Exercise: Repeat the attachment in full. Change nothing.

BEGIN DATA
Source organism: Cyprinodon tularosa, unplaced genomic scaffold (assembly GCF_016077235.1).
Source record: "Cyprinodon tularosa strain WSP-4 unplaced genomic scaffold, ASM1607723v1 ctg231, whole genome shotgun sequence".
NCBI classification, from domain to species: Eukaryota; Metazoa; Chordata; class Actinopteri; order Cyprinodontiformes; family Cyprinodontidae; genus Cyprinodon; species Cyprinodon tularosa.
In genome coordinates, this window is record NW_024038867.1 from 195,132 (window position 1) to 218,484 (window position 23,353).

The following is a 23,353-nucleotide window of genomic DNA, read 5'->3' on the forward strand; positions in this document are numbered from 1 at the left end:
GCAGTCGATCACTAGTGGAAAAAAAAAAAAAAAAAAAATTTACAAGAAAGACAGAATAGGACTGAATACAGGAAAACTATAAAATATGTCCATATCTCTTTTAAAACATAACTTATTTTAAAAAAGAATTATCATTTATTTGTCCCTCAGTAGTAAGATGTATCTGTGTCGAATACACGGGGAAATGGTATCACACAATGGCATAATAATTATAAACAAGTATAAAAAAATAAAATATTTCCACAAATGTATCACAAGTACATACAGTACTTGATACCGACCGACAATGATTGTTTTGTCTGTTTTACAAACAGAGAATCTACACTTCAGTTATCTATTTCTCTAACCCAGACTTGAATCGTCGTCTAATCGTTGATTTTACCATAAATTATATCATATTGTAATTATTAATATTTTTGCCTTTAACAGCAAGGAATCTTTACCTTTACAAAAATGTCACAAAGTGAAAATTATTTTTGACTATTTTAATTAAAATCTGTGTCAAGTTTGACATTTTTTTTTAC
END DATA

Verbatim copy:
Source organism: Cyprinodon tularosa, unplaced genomic scaffold (assembly GCF_016077235.1).
Source record: "Cyprinodon tularosa strain WSP-4 unplaced genomic scaffold, ASM1607723v1 ctg231, whole genome shotgun sequence".
NCBI classification, from domain to species: Eukaryota; Metazoa; Chordata; class Actinopteri; order Cyprinodontiformes; family Cyprinodontidae; genus Cyprinodon; species Cyprinodon tularosa.
In genome coordinates, this window is record NW_024038867.1 from 195,132 (window position 1) to 218,484 (window position 23,353).

The following is a 23,353-nucleotide window of genomic DNA, read 5'->3' on the forward strand; positions in this document are numbered from 1 at the left end:
GCAGTCGATCACTAGTGGAAAAAAAAAAAAAAAAAAAATTTACAAGAAAGACAGAATAGGACTGAATACAGGAAAACTATAAAATATGTCCATATCTCTTTTAAAACATAACTTATTTTAAAAAAGAATTATCATTTATTTGTCCCTCAGTAGTAAGATGTATCTGTGTCGAATACACGGGGAAATGGTATCACACAATGGCATAATAATTATAAACAAGTATAAAAAAATAAAATATTTCCACAAATGTATCACAAGTACATACAGTACTTGATACCGACCGACAATGATTGTTTTGTCTGTTTTACAAACAGAGAATCTACACTTCAGTTATCTATTTCTCTAACCCAGACTTGAATCGTCGTCTAATCGTTGATTTTACCATAAATTATATCATATTGTAATTATTAATATTTTTGCCTTTAACAGCAAGGAATCTTTACCTTTACAAAAATGTCACAAAGTGAAAATTATTTTTGACTATTTTAATTAAAATCTGTGTCAAGTTTGACATTTTTTTTTAC